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Someone once said, “what doesn’t kill you makes you stronger”…and I believed them
In moments of heavy and heated pressure, I would use that quote to provide a mental turbo boost to push me over a hill I was climbing. But these days, it feels as if the idea behind that quote isn’t as powerful a motivator as it once was. Honestly, I’ve come to question if those moments ever made me stronger or if they were just killing me…slowly.
I say this because, the idea behind that popular saying encourages you to take on more and more work under the belief that carrying a greater burden will eventually bring out the best in you. Unfortunately, the fatal flaw in this approach is it’s inability to pinpoint where strength training ends and the “killing” begins. Given the invisible workload so many of us carry, it’s remarkably easy to miscalculate just how much is too much at any given point in time.
What does this have to do with money you say? Everything.
Since money impacts every part of your life it’s it’s clear to see how the lack of it and resulting financial stress can also impact your well being. From there, it’s also easy to spot the big, tangible “in your face” things that contribute to financial stress. But I believe the non-tangible, invisible things are just as critical; if not more damaging to your ability to climb out of a financial hole. In one of our early posts, we wrote about emotions and the role they play in your money habits. Just for a moment, I want to peel back that onion to get closer to the cultural and social drivers that trigger emotional spending and poor financial habits.
It blows my mind when old, wise, passed-down “rules of thumb” make people stop thinking and start reciting. There are several I could pick on but for now, I’ll focus on old beliefs about cars. For many people, asking them to drive a car with over 100K miles on it, is the equivalent of asking them to play Russian Roulette. This is partially because they are holding onto a belief that after that milestone, cars are worthless, they’ll break down any day and have you standing helplessly on the side of the road. With this in mind, people tense up in anticipation of having to replace their cars or opt into a lifestyle of continuously replacing cars every few years.
Meanwhile, 61% of wealthy people drive Honda’s, Toyota’s and Ford’s and most buy used. Mrs. r&R drives a ’06 Lexus IS 250 that smells like shoes and Chick fil-A. I drive a ’06 Honda Accord, 4 door, 7 dent with a babyseat in the back. I threw in a new iPhone lightning plug a few months ago after the old one got a lil janky. The point is, both vehicles have well over 100K miles on them and are paid for. Our ability to overcome the social pressure of upgrading is one of the key reasons why we are able to invest at a high rate.
One way friendships-
At their core, friendships are supposed to be supportive. Friends are the people you can count on to lift you up when you’re down. However, there are some that do just the opposite. In particular, those one-sided or one-way friendships that always put the pressure on you to “make something happen”, to pick up the tab, to purchase the plane ticket are precisely the type of friendships that I now avoid given our plan to achieve financial independence. To be clear, I’m certainly aware of how blessed we are and don’t judge my friends for how much money they make or spend. However, I don’t subscribe to continuously subsidizing my social circle’s lifestyle at the expense of my needs and I certainly don’t commit myself to irresponsible spending under the guise of brotherhood.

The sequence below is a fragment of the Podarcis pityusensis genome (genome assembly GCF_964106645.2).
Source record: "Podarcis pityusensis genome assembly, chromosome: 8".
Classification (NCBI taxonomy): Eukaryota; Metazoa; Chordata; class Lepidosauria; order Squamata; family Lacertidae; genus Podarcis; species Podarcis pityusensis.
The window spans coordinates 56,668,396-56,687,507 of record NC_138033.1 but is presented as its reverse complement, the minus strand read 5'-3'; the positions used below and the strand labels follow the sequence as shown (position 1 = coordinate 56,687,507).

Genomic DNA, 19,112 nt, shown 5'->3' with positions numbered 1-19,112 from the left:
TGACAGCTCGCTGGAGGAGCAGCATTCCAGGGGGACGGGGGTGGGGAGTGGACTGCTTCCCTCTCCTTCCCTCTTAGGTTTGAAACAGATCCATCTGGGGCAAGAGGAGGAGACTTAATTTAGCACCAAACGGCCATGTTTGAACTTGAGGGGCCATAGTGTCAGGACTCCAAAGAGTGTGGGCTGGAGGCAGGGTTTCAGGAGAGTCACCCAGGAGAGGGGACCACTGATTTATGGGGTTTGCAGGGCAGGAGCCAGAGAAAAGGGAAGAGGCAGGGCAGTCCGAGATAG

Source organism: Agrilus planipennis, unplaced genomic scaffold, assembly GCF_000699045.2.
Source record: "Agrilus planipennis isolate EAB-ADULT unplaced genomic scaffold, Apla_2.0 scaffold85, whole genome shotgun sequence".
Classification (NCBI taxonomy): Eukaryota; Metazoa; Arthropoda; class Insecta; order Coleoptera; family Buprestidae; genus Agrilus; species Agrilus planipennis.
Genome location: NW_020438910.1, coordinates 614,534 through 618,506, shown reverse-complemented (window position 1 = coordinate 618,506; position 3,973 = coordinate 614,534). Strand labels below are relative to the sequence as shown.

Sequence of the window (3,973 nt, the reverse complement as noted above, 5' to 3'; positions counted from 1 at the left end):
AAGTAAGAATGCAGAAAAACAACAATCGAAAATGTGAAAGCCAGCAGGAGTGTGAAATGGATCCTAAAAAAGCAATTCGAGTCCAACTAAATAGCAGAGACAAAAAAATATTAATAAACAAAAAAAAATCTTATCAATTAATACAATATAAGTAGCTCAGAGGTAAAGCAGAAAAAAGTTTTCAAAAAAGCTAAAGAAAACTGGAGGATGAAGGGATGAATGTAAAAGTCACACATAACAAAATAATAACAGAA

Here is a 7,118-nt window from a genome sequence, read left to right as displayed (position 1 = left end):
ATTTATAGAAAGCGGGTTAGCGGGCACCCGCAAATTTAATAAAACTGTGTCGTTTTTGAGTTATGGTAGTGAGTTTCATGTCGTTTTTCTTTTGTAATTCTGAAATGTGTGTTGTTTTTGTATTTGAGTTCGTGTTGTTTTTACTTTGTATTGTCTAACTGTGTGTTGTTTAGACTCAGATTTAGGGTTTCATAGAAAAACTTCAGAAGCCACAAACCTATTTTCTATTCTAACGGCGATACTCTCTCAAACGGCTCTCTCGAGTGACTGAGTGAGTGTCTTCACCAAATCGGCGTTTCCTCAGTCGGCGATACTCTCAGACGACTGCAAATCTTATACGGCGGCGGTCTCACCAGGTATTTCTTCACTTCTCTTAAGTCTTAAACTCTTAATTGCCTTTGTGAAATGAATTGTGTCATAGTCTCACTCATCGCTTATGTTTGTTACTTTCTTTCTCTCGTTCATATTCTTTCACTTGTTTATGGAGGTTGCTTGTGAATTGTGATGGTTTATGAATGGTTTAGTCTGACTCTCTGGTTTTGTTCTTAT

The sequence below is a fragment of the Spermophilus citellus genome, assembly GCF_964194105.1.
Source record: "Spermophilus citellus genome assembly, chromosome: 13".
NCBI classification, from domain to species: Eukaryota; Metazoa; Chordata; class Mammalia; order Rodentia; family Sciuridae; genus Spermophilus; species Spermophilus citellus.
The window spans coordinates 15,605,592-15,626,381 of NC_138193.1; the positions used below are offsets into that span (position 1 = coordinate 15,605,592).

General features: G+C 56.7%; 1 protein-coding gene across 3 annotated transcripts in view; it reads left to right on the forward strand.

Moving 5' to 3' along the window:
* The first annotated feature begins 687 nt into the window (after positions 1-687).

Family Traditions and expectations
Some of you already know where you’re gonna be on Easter, Mothers Day, Fathers Day and about ten other days of the year for your forseeable future. That’s because you’ve bought into family and cultural traditions that have locked those days down FOREVER. While I’m all for building memories with the one’s you love, I’m also blown away by how much of a strain these traditions put on people’s pockets because a) they don’t want to deal with Mom/Dad if they say no; b) they can’t stomach the idea of telling Mom/Dad the truth about their situation or; c) the other family member they’re being compared to did blah blah blah.
This is easily compounded when you’re married because you are expected to be with both families equally which turns into a constant juggle of time and even more money out of your pocket. This is one of the reason’s we’re so excited about our new home. Today, we can’t entertain the way we want to, so in our current house so we’ll get to start and enforce our new traditions in our new place. Oh, and we have a foundation now so hopefully we’re in by summer. Woohoo!
We think about it, we wonder and we hope it all works out but underneath it all, many of us know that at any given moment you may be expected to jump in and take care of an aging parent. As if managing your own life, work, marriage, issues and child(ren) wasn’t enough, you’re anxiously awaiting the day where you’ll have to step in and and add care for one or both of your parents to your plate.
This invisible burden is incredibly stressful and likely getting worse. According to the National Institute of Retirement Security, “the median savings in a 401(k) plan for people between the ages of 55 and 64 is currently just $15,000“. I’ve had many a conversation with friends and co-workers who have taken on more debt than they normally would to buy larger homes with in-law suites or to provide direct financial support to their parents. For this I have no solutions or advice but I will encourage you to overcome the generational taboo of talking about money with your parents sooner rather than later because ignoring it could only make matters worse later on down the line.